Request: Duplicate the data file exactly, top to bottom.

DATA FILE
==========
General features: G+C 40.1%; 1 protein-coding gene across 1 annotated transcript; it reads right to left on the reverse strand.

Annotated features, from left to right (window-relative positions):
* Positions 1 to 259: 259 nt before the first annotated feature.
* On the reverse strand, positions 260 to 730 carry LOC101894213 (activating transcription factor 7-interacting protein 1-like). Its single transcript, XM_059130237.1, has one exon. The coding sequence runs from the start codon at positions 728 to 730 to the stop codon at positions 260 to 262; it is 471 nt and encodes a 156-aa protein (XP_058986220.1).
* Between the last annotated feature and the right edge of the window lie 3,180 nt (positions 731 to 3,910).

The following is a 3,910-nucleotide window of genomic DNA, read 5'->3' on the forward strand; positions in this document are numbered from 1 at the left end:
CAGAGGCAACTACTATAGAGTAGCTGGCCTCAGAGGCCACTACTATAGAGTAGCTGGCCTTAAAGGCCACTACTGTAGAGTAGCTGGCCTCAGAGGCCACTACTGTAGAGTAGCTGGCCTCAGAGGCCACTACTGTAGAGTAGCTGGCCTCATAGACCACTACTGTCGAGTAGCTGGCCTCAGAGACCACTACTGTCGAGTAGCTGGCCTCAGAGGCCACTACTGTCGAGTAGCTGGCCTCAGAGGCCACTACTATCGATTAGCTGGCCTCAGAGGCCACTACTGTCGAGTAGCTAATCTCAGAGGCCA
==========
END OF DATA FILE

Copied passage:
General features: G+C 40.1%; 1 protein-coding gene across 1 annotated transcript; it reads right to left on the reverse strand.

Annotated features, from left to right (window-relative positions):
* Positions 1 to 259: 259 nt before the first annotated feature.
* On the reverse strand, positions 260 to 730 carry LOC101894213 (activating transcription factor 7-interacting protein 1-like). Its single transcript, XM_059130237.1, has one exon. The coding sequence runs from the start codon at positions 728 to 730 to the stop codon at positions 260 to 262; it is 471 nt and encodes a 156-aa protein (XP_058986220.1).
* Between the last annotated feature and the right edge of the window lie 3,180 nt (positions 731 to 3,910).

The following is a 3,910-nucleotide window of genomic DNA, read 5'->3' on the forward strand; positions in this document are numbered from 1 at the left end:
CAGAGGCAACTACTATAGAGTAGCTGGCCTCAGAGGCCACTACTATAGAGTAGCTGGCCTTAAAGGCCACTACTGTAGAGTAGCTGGCCTCAGAGGCCACTACTGTAGAGTAGCTGGCCTCAGAGGCCACTACTGTAGAGTAGCTGGCCTCATAGACCACTACTGTCGAGTAGCTGGCCTCAGAGACCACTACTGTCGAGTAGCTGGCCTCAGAGGCCACTACTGTCGAGTAGCTGGCCTCAGAGGCCACTACTATCGATTAGCTGGCCTCAGAGGCCACTACTGTCGAGTAGCTAATCTCAGAGGCCA